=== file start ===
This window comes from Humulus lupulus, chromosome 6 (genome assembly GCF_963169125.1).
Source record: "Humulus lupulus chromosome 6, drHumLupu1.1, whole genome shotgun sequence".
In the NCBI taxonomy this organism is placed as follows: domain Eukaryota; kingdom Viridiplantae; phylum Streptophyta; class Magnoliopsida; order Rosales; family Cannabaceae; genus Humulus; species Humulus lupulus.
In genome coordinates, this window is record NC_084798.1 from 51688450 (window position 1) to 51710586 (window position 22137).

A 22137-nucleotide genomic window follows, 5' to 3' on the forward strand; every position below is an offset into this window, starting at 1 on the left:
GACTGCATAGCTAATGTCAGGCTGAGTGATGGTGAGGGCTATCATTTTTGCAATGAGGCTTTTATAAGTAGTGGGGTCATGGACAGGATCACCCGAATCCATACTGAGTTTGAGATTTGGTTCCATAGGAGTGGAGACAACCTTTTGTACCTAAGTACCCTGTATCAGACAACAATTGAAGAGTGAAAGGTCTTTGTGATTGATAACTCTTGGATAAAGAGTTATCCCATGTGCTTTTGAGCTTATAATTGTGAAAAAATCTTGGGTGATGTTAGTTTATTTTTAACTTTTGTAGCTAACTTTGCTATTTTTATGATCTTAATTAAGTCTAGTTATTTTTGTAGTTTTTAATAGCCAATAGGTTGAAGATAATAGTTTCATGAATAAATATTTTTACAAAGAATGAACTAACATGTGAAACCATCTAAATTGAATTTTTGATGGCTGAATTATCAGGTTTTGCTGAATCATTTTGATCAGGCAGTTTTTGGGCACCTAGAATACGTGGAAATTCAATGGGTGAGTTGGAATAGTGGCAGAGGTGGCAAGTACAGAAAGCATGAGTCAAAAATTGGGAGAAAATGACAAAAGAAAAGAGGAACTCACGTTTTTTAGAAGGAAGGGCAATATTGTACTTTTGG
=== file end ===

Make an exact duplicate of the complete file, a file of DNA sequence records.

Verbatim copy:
This window comes from Humulus lupulus, chromosome 6 (genome assembly GCF_963169125.1).
Source record: "Humulus lupulus chromosome 6, drHumLupu1.1, whole genome shotgun sequence".
In the NCBI taxonomy this organism is placed as follows: domain Eukaryota; kingdom Viridiplantae; phylum Streptophyta; class Magnoliopsida; order Rosales; family Cannabaceae; genus Humulus; species Humulus lupulus.
In genome coordinates, this window is record NC_084798.1 from 51688450 (window position 1) to 51710586 (window position 22137).

A 22137-nucleotide genomic window follows, 5' to 3' on the forward strand; every position below is an offset into this window, starting at 1 on the left:
GACTGCATAGCTAATGTCAGGCTGAGTGATGGTGAGGGCTATCATTTTTGCAATGAGGCTTTTATAAGTAGTGGGGTCATGGACAGGATCACCCGAATCCATACTGAGTTTGAGATTTGGTTCCATAGGAGTGGAGACAACCTTTTGTACCTAAGTACCCTGTATCAGACAACAATTGAAGAGTGAAAGGTCTTTGTGATTGATAACTCTTGGATAAAGAGTTATCCCATGTGCTTTTGAGCTTATAATTGTGAAAAAATCTTGGGTGATGTTAGTTTATTTTTAACTTTTGTAGCTAACTTTGCTATTTTTATGATCTTAATTAAGTCTAGTTATTTTTGTAGTTTTTAATAGCCAATAGGTTGAAGATAATAGTTTCATGAATAAATATTTTTACAAAGAATGAACTAACATGTGAAACCATCTAAATTGAATTTTTGATGGCTGAATTATCAGGTTTTGCTGAATCATTTTGATCAGGCAGTTTTTGGGCACCTAGAATACGTGGAAATTCAATGGGTGAGTTGGAATAGTGGCAGAGGTGGCAAGTACAGAAAGCATGAGTCAAAAATTGGGAGAAAATGACAAAAGAAAAGAGGAACTCACGTTTTTTAGAAGGAAGGGCAATATTGTACTTTTGG